Storing Artwork

Whether you’re storing valuable canvases or children’s watercolors, all art should be treated with gentle care.

When you’re moving, downsizing or just changing scenery, sometimes you end up storing artwork. People often store artwork that they plan to pull back out later, either to display it someplace new, give it away as a gift,  or sell it. Since individual items are sensitive to wear and tear in unique ways, proper procedures for storing each item should be carefully followed.

So, how do you do that?

According to professional organizer Caroline Guntur, the proper procedures depend on the type of work.

“In my opinion, there are three types or artwork: valuable artwork, filler art, and priceless art,” she explained.

She defines valuable artwork as collectibles.

“They will most likely trade for a large amount of money, and they might even be famous,” Guntur said. “This type of art needs to be stored according to archival guidelines. They represent our cultural heritage, and should be treated as such by a professional.”

This type of artwork should be shelved to protect from water damage and stored vertically, from smallest to largest with foam board or plywood in between each piece. Do not roll the art. This will causes paint cracking and creases. Paintings should be wrapped in air- and water-resistant products and stored at 70 degrees Fahrenheit and 40-50 percent humidity.

Gunter classifies pieces that have no appraised value or sentimental attachment as filler art. These are just pieces of art people enjoy.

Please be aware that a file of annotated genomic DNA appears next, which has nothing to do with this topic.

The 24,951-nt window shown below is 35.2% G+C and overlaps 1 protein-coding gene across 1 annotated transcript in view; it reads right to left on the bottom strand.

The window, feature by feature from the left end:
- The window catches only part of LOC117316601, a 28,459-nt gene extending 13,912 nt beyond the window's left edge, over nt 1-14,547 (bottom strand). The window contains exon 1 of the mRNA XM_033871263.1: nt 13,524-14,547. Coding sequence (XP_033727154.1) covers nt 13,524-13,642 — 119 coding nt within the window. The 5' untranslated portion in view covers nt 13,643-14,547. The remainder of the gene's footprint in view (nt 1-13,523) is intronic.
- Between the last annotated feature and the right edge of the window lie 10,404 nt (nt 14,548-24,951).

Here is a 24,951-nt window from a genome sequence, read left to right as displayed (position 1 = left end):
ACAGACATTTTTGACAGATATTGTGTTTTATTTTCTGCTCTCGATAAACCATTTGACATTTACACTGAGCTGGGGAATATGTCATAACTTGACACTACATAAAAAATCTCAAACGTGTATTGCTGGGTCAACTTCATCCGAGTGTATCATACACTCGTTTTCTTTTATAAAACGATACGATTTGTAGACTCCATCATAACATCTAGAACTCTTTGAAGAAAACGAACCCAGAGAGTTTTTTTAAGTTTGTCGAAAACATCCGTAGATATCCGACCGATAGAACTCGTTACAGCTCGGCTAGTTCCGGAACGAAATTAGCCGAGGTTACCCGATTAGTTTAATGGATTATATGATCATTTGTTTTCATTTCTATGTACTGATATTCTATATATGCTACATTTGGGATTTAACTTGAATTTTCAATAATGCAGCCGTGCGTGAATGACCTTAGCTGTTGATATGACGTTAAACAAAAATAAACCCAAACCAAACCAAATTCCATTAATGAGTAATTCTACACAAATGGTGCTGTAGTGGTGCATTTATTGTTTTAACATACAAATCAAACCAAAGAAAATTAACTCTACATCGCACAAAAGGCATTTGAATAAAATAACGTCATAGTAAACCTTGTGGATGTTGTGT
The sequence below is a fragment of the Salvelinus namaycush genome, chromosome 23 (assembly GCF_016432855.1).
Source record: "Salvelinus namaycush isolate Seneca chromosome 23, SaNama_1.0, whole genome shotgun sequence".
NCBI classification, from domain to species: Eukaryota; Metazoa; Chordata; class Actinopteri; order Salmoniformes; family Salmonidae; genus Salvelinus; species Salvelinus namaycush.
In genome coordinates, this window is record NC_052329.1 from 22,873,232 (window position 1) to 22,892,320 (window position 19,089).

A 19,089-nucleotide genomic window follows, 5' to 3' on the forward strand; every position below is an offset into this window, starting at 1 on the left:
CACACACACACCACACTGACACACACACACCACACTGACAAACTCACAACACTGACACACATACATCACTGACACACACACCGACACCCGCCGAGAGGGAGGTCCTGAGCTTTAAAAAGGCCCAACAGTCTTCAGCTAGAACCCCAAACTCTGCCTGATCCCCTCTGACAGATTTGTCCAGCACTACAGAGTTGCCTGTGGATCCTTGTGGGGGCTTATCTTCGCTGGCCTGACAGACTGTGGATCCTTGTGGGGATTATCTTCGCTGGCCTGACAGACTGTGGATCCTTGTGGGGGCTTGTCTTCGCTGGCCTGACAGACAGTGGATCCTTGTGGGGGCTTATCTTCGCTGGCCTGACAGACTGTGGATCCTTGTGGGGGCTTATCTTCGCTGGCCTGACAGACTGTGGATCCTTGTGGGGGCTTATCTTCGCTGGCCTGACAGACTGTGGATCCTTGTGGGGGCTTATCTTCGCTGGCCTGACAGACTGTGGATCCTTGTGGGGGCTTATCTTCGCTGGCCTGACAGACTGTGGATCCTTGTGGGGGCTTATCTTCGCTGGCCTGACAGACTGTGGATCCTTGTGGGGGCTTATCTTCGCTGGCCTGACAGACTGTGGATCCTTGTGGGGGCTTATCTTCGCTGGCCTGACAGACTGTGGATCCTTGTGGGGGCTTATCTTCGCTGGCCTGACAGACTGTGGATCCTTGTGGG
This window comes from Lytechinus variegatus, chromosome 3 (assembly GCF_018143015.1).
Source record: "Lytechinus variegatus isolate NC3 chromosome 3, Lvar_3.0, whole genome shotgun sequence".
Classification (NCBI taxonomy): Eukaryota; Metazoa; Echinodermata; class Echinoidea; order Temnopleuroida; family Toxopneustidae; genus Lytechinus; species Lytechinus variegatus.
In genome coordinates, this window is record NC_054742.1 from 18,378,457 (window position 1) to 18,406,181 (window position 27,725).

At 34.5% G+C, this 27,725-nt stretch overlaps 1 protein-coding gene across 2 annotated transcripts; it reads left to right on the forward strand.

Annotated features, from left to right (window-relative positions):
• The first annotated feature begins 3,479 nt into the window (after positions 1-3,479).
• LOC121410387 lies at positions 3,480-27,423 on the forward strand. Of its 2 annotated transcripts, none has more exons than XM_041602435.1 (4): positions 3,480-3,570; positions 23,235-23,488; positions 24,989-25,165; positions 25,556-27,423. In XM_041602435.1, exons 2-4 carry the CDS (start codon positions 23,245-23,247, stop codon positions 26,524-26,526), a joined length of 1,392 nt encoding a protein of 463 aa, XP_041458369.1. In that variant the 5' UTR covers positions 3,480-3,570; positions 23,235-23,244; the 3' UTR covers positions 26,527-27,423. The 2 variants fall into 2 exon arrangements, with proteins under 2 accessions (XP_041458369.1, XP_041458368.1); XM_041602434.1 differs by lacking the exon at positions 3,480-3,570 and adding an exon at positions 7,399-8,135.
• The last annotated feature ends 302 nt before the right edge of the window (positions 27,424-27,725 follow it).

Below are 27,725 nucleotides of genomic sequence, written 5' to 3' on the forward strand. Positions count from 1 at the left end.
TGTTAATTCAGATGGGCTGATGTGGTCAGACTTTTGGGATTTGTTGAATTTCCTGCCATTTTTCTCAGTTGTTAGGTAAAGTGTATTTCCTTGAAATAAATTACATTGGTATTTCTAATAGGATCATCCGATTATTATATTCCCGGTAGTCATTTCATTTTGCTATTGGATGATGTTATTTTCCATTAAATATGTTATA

“Unframed pieces can be stored flat, or rolled in tubes. Frames pieced should be stored in flat sturdy boxes,” she explained. “Many companies that have archival-quality storage products will have an assortment of boxes, and tubes to choose from, depending on size. Both framed and unframed pieces can be wrapped in archival-quality paper to prevent any damage.”

Priceless art, she explains, includes any type of art that you have a sentimental attachment to, for example, something you painted yourself, or maybe a drawing your kid brought home from school.

“This type of art can be easily scanned and turned into a beautiful photo book that will excite both the artist and his or her admirers,” Guntur said. “Priceless art shouldn’t be stored. It should be displayed. It was meant to be shared with the world and not tucked away in a corner.”

If it absolutely must be stored, Guntur suggests storing kids’ artwork in a custom binder with their name and the current year on it.

“If you are storing your own artwork, why not write the story behind it as well?” Guntur asked. “Your children and future generations will want to know what inspired it. It should be kept archival-safe, of course, either in a binder, a box, or rolled in a tube.”

Melanie Hess

Melanie Hess

Melanie Hess is a writer and public relations specialist based in Dallas, Texas. She has an extensive background in both web and print writing and has successfully completed projects for both small and large business, including nonprofits, real estate, automotive, education and more .Melanie holds industry-related bachelor's and master's degrees. Her interests range from creative storage and moving on a budget to and start-ups and healthcare.
Melanie Hess

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